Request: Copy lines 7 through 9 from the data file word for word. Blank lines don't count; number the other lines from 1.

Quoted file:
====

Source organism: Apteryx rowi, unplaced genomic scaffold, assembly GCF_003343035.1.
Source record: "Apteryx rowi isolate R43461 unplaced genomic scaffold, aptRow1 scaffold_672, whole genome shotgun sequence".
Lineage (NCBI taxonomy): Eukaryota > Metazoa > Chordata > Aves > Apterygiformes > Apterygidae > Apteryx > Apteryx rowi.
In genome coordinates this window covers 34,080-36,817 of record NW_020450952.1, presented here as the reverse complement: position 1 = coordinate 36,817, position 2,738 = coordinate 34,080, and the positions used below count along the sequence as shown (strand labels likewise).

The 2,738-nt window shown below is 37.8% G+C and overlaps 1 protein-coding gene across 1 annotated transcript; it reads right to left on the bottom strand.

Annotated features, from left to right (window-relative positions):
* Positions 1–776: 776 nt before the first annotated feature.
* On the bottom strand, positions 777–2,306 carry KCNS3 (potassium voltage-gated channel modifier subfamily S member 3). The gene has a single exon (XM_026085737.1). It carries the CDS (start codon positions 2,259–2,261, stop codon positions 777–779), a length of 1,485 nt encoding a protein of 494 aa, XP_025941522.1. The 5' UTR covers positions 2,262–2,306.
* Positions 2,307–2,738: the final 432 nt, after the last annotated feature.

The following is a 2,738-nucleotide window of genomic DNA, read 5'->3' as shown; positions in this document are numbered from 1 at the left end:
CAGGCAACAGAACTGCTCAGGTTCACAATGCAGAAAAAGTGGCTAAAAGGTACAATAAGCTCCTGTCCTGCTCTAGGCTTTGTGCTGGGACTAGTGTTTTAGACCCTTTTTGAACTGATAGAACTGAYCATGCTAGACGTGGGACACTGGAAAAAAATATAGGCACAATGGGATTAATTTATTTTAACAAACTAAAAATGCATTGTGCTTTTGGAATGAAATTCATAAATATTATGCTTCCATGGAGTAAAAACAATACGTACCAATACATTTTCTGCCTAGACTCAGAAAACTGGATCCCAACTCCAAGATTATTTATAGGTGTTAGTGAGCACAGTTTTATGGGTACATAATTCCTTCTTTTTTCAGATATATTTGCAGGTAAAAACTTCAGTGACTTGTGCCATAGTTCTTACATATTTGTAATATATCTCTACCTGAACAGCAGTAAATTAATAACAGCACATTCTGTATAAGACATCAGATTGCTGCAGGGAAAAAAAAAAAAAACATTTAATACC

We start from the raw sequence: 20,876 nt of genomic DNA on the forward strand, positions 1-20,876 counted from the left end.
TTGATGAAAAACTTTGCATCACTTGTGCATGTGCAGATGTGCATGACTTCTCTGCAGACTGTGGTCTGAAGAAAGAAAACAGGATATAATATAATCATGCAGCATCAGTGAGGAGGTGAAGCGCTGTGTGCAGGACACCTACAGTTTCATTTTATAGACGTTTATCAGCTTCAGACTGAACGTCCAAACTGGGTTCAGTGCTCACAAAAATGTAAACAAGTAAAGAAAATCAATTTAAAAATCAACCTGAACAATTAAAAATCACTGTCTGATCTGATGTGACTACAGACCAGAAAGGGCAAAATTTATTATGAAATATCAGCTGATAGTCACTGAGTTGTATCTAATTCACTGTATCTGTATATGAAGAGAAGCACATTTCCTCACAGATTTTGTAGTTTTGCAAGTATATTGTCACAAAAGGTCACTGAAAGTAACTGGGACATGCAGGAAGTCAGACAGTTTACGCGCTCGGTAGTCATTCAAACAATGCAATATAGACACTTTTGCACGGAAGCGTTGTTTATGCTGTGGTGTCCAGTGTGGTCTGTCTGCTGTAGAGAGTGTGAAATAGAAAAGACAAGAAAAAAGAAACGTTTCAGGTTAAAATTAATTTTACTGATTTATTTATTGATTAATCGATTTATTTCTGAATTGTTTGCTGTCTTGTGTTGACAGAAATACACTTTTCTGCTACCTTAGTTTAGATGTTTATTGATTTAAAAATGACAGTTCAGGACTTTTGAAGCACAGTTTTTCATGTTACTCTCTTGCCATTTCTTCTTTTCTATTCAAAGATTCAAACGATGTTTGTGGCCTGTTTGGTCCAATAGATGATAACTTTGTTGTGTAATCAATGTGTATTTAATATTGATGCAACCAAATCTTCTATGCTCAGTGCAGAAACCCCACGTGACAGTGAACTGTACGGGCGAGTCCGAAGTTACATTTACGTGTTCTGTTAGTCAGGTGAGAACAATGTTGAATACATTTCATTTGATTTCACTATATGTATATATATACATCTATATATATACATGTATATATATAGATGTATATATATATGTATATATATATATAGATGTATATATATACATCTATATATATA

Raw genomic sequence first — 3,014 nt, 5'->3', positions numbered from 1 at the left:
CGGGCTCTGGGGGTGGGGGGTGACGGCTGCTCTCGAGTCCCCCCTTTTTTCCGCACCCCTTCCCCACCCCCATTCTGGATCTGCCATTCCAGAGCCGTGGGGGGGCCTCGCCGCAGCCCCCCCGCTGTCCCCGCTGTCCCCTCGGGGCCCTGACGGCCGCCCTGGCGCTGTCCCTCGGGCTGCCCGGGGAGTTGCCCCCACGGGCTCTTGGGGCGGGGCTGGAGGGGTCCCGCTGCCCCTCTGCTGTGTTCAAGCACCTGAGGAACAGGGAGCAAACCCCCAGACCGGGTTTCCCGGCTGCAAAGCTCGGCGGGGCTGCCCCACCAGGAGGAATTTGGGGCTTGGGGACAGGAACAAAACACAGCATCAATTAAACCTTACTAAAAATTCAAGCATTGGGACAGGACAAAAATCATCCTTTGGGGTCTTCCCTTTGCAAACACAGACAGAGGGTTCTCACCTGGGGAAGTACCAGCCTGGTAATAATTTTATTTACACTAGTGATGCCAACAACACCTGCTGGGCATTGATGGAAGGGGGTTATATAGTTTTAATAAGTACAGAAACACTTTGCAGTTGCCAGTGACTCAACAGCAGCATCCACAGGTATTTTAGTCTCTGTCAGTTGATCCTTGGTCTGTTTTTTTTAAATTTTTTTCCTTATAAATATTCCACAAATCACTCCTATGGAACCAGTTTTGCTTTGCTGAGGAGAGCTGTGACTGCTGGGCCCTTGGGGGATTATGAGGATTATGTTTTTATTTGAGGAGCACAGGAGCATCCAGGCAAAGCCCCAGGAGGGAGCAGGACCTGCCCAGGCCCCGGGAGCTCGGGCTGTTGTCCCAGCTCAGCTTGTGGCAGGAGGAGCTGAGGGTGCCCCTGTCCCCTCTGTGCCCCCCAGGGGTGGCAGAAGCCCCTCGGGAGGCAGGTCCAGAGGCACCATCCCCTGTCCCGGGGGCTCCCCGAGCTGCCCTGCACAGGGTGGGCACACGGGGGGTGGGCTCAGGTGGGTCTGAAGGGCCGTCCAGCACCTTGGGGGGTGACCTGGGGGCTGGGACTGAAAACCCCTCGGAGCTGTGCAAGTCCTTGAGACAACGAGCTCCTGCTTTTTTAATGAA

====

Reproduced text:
* Positions 1–776: 776 nt before the first annotated feature.
* On the bottom strand, positions 777–2,306 carry KCNS3 (potassium voltage-gated channel modifier subfamily S member 3). The gene has a single exon (XM_026085737.1). It carries the CDS (start codon positions 2,259–2,261, stop codon positions 777–779), a length of 1,485 nt encoding a protein of 494 aa, XP_025941522.1. The 5' UTR covers positions 2,262–2,306.
* Positions 2,307–2,738: the final 432 nt, after the last annotated feature.